It is believed that the mudfish were sucked up in a waterspout and kept alive by “swimming” in the damp clouds.
5 Knighton, Wales
A local writers’ group en route to their meeting on August 18, 2004, was surprised to discover that a heavy shower had dumped a number of minnow-like fish right in the middle of their town.
Some of the fish were alive when they fell. But they soon died on the ground, surrounded by writers. (This part of the story is not at all surprising. If you stare at a fish long enough and that fish is out of water, it will die. Interestingly, this is not evidence that you have magical life-or-death staring power. The death of the fish will be due to the fish’s situation rather than your intent.)
The fish must have traveled at least 80 kilometers (50 mi) from the nearest coast to fall in such an inspirational way on a writers’ group.
4 Oroville, California
The fish fall of May 16, 2017, at Oroville, California, was both mysterious and just a little bit suspicious.
The setting was the Stanford Avenue Elementary School, and the suspects were—well, everyone. When Campus Supervisor Liz Barber-Gabriel noticed that there were fish all over the campus, she was worried. There were fish on the ground, and a quick check of the roof showed that there were fish up there, too. But no fish had been seen or heard falling from the sky.
The first concern for the teachers was terrorism, but there was no sign of an intruder. Was it a prank? Seemed like a difficult one. There were no birds that might have dropped that many fish, and the fish weren’t eaten. They were whole.
Where had the fish come from? Not the hatchery nearby making a delivery and maybe spilling it—they hadn’t made any deliveries. Not from a plane that for some reason jettisoned some fish—no planes had flown over.
The naughty schoolboys that chased the girls about with the dead fish were suspected, but it turned out that they were more annoying than guilty. The only other explanation was a fish fall.
3 Nallur, Sri Lanka
When you google “Jaffna,” the first thing that comes up is “Jaffna Fish Curry.” This is interesting because a fall of fish made the region of Jaffna a resident of international news headlines in November 2017.
The curry also looks amazing.
This particular (uncurried) fish fall took place within monsoon season when the area was struck by heavy rains and thunderstorms. Fish fell and were collected by locals who welcomed the free food.
Witnesses to the fall said that rains of fish had been happening for the past three years and that locals collect the fish and cook them later. Possibly in one of those delicious looking curries.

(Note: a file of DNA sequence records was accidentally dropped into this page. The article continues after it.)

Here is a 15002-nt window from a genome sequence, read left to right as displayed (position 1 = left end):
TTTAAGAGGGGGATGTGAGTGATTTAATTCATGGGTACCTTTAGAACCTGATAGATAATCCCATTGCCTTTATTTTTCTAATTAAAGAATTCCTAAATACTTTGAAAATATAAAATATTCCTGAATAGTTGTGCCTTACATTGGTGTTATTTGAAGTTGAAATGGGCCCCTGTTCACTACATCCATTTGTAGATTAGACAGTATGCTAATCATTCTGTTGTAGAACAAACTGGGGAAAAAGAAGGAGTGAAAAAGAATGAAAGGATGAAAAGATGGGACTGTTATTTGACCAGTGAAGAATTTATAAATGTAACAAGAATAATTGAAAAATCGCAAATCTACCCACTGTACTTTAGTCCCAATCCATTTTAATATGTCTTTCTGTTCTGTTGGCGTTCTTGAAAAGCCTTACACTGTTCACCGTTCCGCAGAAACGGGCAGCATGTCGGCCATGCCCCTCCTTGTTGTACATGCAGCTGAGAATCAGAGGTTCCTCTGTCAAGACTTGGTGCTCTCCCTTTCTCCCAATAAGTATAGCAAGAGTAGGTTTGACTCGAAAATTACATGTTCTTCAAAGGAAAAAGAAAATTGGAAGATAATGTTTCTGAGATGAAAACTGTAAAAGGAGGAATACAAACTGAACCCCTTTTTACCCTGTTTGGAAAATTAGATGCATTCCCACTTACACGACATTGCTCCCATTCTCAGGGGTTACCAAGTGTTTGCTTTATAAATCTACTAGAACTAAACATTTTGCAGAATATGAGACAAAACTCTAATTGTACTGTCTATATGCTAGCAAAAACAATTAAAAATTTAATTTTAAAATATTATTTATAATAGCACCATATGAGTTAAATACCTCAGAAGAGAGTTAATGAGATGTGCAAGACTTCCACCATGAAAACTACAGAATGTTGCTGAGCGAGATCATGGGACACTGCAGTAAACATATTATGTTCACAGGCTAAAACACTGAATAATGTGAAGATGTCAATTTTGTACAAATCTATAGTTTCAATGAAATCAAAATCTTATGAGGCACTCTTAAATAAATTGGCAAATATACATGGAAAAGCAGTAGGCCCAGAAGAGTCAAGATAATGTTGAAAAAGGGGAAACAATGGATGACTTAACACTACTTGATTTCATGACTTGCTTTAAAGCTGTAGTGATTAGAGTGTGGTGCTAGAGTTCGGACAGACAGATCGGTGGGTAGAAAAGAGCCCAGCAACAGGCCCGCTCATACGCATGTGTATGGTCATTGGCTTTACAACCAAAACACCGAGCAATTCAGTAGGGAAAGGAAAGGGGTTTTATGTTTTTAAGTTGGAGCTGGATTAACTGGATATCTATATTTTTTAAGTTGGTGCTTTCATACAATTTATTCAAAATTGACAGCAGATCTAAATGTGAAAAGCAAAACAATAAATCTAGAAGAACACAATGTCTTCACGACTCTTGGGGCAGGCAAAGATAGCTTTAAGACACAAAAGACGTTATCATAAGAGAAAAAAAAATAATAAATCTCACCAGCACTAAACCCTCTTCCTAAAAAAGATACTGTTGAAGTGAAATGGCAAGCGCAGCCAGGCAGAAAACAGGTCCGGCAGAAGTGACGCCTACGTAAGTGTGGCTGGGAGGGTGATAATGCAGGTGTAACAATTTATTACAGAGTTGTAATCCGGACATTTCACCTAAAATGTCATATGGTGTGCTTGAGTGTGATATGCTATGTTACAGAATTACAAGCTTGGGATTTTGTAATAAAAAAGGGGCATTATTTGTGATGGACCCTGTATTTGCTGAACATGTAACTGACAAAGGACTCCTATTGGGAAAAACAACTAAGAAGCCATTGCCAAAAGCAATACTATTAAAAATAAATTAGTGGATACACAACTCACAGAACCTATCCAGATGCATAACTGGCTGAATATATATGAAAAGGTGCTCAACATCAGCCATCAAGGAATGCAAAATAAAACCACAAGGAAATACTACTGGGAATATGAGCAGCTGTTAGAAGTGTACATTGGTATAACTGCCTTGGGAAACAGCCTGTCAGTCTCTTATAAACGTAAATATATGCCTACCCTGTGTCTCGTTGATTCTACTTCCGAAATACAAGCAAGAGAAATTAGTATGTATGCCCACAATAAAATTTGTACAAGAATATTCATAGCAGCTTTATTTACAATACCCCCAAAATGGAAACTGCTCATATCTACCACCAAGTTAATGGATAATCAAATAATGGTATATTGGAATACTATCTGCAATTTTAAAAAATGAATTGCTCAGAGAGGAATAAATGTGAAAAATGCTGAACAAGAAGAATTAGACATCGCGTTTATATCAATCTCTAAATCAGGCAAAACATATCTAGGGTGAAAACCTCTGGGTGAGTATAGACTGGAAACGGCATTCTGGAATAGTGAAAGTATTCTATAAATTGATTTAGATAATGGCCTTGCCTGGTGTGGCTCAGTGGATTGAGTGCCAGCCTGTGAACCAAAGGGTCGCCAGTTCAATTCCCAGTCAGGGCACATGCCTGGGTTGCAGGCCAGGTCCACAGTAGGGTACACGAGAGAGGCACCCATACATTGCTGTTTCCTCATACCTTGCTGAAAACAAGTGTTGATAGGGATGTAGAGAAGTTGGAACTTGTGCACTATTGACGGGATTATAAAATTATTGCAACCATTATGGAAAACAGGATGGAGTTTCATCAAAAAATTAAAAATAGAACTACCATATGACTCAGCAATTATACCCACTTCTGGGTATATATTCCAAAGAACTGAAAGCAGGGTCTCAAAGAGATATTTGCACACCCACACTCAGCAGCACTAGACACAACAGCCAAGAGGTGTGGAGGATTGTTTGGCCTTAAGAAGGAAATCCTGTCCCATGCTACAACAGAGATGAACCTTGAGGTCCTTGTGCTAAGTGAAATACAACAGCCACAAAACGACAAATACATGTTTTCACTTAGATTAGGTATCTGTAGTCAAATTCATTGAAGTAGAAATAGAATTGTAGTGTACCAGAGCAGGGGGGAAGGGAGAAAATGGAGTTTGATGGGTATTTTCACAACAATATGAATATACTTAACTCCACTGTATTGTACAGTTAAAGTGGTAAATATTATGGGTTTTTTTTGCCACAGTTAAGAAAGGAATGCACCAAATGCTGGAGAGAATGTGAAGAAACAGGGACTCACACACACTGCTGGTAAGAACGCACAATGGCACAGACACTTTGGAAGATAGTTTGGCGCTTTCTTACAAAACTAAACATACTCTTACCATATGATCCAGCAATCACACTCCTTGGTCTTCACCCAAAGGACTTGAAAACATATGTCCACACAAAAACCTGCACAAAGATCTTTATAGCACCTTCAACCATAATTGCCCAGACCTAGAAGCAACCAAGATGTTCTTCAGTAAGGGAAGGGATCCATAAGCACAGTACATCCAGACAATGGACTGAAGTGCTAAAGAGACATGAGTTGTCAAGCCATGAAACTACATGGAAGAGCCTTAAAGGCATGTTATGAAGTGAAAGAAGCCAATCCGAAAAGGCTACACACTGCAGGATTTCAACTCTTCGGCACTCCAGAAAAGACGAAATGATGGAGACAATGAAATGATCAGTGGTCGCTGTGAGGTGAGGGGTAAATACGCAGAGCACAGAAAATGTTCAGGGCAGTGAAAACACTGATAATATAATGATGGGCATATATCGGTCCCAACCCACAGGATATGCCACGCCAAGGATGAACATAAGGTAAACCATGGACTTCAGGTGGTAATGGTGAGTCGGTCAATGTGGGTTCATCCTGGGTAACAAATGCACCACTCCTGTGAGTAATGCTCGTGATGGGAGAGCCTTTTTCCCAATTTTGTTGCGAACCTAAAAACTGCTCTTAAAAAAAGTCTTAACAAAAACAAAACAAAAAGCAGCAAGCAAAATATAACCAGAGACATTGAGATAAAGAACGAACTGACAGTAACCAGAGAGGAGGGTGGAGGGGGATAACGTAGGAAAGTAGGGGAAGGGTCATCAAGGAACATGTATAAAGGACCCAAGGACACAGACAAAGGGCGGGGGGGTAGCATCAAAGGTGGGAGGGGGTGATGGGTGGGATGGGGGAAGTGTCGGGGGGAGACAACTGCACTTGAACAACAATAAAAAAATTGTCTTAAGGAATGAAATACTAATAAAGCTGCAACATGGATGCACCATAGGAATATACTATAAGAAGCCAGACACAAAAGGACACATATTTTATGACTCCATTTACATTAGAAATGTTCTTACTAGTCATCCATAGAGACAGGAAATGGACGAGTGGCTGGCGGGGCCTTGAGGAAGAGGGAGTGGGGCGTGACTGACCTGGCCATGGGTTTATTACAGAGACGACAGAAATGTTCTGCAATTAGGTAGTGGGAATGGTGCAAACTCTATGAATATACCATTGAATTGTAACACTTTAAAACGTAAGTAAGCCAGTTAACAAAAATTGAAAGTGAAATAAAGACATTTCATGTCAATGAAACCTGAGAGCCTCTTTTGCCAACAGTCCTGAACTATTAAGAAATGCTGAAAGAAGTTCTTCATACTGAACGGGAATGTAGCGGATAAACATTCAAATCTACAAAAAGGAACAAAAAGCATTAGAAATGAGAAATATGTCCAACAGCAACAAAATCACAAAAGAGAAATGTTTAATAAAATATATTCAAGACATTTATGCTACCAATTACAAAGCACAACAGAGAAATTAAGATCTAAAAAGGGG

2 Fairbanks, Alaska
Small fish falling from the sky is kind of cute and quirky. Bigger fish can provide meals for people who need them. Big fish would be weird but only really a problem if they fell on you or your property.
Lampreys falling from the sky are just horrific.
In June 2015, residents of Fairbanks, Alaska, were treated to a fall of large lampreys—eellike suckerfish with big teeth that look for all the world like vagina dentata.
Only four of the horrid creatures were found, and only one of them was still alive. It fell in a store parking lot and was put in a bucket.
The only odd thing about the land-thudding lampreys was that they all had small holes on their sides. The holes were evenly spaced and regular in shape. Of course, the Alaska Department of Fish and Game said that they were most likely dropped by gulls.
1 Yoro, Honduras
There is at least one place in the world where a fish rain is a roughly scheduled event that the residents look forward to. The Lluvia de Peces (“Rain of Fish”) has occurred at least once a year since the 1800s.
Each May or June, locals rely on storms to bring the fish to the streets of Yoro, where the creatures are collected to provide much anticipated food for the town’s residents.
The culprits, or benefactors in this case, are most likely waterspouts. They suck up fish that are carried by winds and dropped later, although the local people in Yoro believe that the source of the fish is divine.
Father Jose Manuel Subirana, a Catholic priest of some local standing, was believed to have prayed for food for the people of the area and was answered with a rain of fish. Since 1998, there has been a festival and parade honoring Father Subirana and his prayer for intercession.
The fish themselves may be different species each year, brought from a different part of the ocean.
An alternate theory is that the animals are blind, underground lake fish that are forced up to the streets by regular flooding of their underground home.
Either way, it’s a good feast for the locals.